1. The first of these is speed. The 2026 goal of 100 Mbps download and 20 Mbps upload, while it may have seemed aggressive when it was adopted, now looks somewhat modest. Why not recommend what the Border-to-Border grant has enabled in some areas of the state: 100 and 100?
  2. Second, we would urge the task force to tell legislators that this is an ongoing challenge, that having good access and speed is vital to all Minnesotans. As such, this investment should be a regular and recurring feature of the state’s operating budget. So, we would ask you to say that the Legislature consider the $35-50 million as an annual expenditure – for many years.

12:45 p.m. Minnesota Model Subgroup – report content and recommendations


  1. $75 million per biennium
  2. No change to grants
  3. 25/3 is irrelevant
  4. No mapping changes (since change needs to happen after next year)
  5. Fund the OBD
  6. Fund the fund


  • Where did the $75 Million come from? The 2018 TF report had a calculation that came to $70; the 2013 TF report suggested $100M. Might need to work on an estimated cost per passing to figure it out.
  • The 25/3 access isn’t irrelevant because of the demographics.
    Except 3 Mbps up during a pandemic doesn’t work for most families
    We have given legislators roadmaps with the 25/3 and 100/20 benchmarks. Is that fair to change now?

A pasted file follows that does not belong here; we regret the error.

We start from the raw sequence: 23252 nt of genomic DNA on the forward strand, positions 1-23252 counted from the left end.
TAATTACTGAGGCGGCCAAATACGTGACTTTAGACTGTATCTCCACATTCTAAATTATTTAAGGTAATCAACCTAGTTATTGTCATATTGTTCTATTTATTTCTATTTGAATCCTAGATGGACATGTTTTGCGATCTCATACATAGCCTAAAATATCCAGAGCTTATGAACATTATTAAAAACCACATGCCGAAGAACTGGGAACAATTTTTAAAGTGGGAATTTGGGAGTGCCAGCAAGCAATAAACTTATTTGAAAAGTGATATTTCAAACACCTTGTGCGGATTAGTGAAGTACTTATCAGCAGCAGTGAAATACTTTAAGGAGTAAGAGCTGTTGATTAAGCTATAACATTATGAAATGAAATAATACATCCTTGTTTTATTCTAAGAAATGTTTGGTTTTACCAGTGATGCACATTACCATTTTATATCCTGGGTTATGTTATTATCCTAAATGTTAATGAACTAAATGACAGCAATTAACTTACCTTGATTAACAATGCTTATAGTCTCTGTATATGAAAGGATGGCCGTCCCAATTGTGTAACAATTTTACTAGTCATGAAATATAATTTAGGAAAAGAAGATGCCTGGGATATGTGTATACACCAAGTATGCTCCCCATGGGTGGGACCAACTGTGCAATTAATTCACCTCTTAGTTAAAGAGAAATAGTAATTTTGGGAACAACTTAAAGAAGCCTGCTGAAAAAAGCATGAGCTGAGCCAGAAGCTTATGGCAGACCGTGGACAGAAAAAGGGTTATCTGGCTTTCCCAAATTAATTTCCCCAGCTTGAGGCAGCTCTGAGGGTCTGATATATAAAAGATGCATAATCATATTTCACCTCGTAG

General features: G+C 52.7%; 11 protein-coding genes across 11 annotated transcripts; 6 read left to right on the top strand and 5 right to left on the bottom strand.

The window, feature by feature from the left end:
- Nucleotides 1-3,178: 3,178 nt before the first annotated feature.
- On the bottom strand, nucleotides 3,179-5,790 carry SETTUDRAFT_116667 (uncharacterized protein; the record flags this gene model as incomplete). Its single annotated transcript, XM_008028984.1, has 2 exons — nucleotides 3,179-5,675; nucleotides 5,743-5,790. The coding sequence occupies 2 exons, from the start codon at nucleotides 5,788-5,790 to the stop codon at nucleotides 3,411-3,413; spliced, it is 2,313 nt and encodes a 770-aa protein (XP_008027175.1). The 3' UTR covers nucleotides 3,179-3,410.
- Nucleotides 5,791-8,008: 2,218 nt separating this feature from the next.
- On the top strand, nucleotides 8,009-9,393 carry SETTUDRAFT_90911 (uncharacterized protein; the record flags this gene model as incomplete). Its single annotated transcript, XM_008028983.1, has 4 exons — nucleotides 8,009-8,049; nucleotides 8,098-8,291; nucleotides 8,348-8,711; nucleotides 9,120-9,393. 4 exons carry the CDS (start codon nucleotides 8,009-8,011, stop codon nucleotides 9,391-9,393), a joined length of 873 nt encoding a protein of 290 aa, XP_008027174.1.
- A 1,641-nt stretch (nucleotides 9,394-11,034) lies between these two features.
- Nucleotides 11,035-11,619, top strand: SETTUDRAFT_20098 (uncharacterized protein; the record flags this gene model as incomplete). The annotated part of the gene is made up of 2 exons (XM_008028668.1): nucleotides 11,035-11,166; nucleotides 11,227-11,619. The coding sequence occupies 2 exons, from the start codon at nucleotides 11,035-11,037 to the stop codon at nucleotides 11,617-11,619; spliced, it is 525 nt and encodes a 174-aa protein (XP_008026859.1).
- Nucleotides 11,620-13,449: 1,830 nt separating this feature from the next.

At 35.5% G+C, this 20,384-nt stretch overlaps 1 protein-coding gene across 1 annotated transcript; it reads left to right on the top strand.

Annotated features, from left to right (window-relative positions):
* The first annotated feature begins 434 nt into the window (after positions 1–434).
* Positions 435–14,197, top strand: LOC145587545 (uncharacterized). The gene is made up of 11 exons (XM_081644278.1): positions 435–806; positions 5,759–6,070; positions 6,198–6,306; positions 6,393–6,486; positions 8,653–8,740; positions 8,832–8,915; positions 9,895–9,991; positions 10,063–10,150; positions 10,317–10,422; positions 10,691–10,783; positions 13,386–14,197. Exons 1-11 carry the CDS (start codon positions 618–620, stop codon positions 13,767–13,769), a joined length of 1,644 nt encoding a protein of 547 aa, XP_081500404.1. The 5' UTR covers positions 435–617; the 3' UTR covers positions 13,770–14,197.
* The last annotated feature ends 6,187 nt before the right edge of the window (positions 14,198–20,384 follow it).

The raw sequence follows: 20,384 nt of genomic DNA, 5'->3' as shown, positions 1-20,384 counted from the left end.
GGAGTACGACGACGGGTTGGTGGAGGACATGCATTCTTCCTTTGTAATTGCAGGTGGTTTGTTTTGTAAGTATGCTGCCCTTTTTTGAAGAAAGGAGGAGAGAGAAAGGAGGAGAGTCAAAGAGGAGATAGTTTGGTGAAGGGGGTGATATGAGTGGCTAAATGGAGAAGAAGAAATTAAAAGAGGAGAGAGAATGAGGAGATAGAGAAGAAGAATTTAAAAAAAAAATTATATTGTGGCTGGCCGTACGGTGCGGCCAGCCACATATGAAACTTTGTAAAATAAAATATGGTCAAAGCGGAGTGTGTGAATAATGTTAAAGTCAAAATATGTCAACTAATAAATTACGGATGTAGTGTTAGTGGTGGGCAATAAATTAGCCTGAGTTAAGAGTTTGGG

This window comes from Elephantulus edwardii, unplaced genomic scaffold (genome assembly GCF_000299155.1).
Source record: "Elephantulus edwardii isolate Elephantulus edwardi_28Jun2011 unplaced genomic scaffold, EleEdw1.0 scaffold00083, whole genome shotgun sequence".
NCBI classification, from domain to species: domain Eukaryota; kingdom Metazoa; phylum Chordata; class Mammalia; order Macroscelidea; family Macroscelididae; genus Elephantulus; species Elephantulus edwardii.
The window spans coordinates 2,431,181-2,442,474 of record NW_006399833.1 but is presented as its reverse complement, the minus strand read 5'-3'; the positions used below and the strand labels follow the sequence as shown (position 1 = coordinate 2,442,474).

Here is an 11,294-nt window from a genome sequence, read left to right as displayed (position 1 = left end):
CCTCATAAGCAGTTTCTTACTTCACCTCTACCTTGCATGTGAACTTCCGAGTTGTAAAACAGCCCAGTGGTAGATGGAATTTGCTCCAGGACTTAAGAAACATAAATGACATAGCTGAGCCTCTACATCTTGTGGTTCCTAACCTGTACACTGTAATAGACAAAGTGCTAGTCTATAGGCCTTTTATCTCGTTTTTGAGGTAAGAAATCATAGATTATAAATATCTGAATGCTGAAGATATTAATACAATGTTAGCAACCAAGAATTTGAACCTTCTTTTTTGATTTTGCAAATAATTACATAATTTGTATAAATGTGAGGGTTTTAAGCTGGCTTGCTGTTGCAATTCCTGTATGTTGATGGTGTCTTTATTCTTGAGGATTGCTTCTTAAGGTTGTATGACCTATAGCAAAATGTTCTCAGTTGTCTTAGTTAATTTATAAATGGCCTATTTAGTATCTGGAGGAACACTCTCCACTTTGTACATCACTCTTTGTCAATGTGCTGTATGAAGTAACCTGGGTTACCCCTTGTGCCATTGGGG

We don’t’ need to change that just add a new benchmark moving forward?
    The pandemic will be over by mid-2021
  • Should we wait on policy changes until next year and focus only on funding this year?
  • We have another speed test that is not supporting what the OBD maps are finding so it seems like what we’re showing the legislators may not gel with the truth anyways.
  • Changing the speed goals will change reality; you can still show they outdated maps.
  • Can we change the speed goals to 100/100.
    On the ground what is the difference when designing/developing 100/100 versus 100/20?
    100/100 is fiber / 100/20 is tech neutral
    CenturyLink can provide 100/20 with copper at short distances but we cannot provide 100/100
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About Ann Treacy

Librarian who follows rural broadband in MN and good uses of new technology (, hosts a radio show on MN music (, supports people experiencing homelessness in Minnesota ( and helps with social justice issues through Women’s March MN.